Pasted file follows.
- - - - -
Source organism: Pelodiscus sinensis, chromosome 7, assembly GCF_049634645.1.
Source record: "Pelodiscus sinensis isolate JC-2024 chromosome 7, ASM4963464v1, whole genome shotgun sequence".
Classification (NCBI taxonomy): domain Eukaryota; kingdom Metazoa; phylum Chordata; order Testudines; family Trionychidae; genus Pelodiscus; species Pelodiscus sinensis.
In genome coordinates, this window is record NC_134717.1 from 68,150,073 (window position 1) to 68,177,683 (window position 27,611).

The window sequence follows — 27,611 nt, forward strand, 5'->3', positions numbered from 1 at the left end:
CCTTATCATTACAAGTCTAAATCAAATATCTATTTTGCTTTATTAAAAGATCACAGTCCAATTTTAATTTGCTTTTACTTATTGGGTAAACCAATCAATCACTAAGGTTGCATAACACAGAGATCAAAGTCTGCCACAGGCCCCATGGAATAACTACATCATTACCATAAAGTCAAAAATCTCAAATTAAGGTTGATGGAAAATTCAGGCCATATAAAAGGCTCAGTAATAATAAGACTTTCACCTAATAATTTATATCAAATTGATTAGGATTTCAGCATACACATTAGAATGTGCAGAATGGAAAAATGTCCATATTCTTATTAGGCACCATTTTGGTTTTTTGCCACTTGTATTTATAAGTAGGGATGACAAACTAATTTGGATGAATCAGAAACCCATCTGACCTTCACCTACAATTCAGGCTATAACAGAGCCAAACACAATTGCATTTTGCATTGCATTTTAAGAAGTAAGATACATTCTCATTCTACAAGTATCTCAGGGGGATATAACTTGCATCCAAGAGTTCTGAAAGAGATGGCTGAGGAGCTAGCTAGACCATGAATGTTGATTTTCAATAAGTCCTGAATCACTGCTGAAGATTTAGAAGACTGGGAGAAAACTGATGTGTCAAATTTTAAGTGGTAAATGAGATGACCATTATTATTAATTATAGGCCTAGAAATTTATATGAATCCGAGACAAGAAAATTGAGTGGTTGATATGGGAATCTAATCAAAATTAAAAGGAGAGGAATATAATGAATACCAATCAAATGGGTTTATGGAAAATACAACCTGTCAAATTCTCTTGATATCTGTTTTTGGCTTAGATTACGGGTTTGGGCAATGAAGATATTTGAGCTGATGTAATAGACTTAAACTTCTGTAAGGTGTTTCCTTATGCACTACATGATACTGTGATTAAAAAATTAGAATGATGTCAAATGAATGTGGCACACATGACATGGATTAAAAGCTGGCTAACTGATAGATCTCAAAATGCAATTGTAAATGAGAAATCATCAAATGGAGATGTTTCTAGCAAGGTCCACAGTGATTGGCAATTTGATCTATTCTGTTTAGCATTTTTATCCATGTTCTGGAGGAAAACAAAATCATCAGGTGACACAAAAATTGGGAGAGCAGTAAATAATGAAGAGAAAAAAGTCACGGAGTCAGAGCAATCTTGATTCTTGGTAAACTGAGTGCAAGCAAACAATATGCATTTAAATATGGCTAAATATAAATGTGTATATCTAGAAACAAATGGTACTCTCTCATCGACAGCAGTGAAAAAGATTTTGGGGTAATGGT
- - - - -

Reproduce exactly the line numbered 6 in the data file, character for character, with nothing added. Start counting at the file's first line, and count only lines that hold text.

CCTTATCATTACAAGTCTAAATCAAATATCTATTTTGCTTTATTAAAAGATCACAGTCCAATTTTAATTTGCTTTTACTTATTGGGTAAACCAATCAATCACTAAGGTTGCATAACACAGAGATCAAAGTCTGCCACAGGCCCCATGGAATAACTACATCATTACCATAAAGTCAAAAATCTCAAATTAAGGTTGATGGAAAATTCAGGCCATATAAAAGGCTCAGTAATAATAAGACTTTCACCTAATAATTTATATCAAATTGATTAGGATTTCAGCATACACATTAGAATGTGCAGAATGGAAAAATGTCCATATTCTTATTAGGCACCATTTTGGTTTTTTGCCACTTGTATTTATAAGTAGGGATGACAAACTAATTTGGATGAATCAGAAACCCATCTGACCTTCACCTACAATTCAGGCTATAACAGAGCCAAACACAATTGCATTTTGCATTGCATTTTAAGAAGTAAGATACATTCTCATTCTACAAGTATCTCAGGGGGATATAACTTGCATCCAAGAGTTCTGAAAGAGATGGCTGAGGAGCTAGCTAGACCATGAATGTTGATTTTCAATAAGTCCTGAATCACTGCTGAAGATTTAGAAGACTGGGAGAAAACTGATGTGTCAAATTTTAAGTGGTAAATGAGATGACCATTATTATTAATTATAGGCCTAGAAATTTATATGAATCCGAGACAAGAAAATTGAGTGGTTGATATGGGAATCTAATCAAAATTAAAAGGAGAGGAATATAATGAATACCAATCAAATGGGTTTATGGAAAATACAACCTGTCAAATTCTCTTGATATCTGTTTTTGGCTTAGATTACGGGTTTGGGCAATGAAGATATTTGAGCTGATGTAATAGACTTAAACTTCTGTAAGGTGTTTCCTTATGCACTACATGATACTGTGATTAAAAAATTAGAATGATGTCAAATGAATGTGGCACACATGACATGGATTAAAAGCTGGCTAACTGATAGATCTCAAAATGCAATTGTAAATGAGAAATCATCAAATGGAGATGTTTCTAGCAAGGTCCACAGTGATTGGCAATTTGATCTATTCTGTTTAGCATTTTTATCCATGTTCTGGAGGAAAACAAAATCATCAGGTGACACAAAAATTGGGAGAGCAGTAAATAATGAAGAGAAAAAAGTCACGGAGTCAGAGCAATCTTGATTCTTGGTAAACTGAGTGCAAGCAAACAATATGCATTTAAATATGGCTAAATATAAATGTGTATATCTAGAAACAAATGGTACTCTCTCATCGACAGCAGTGAAAAAGATTTTGGGGTAATGGT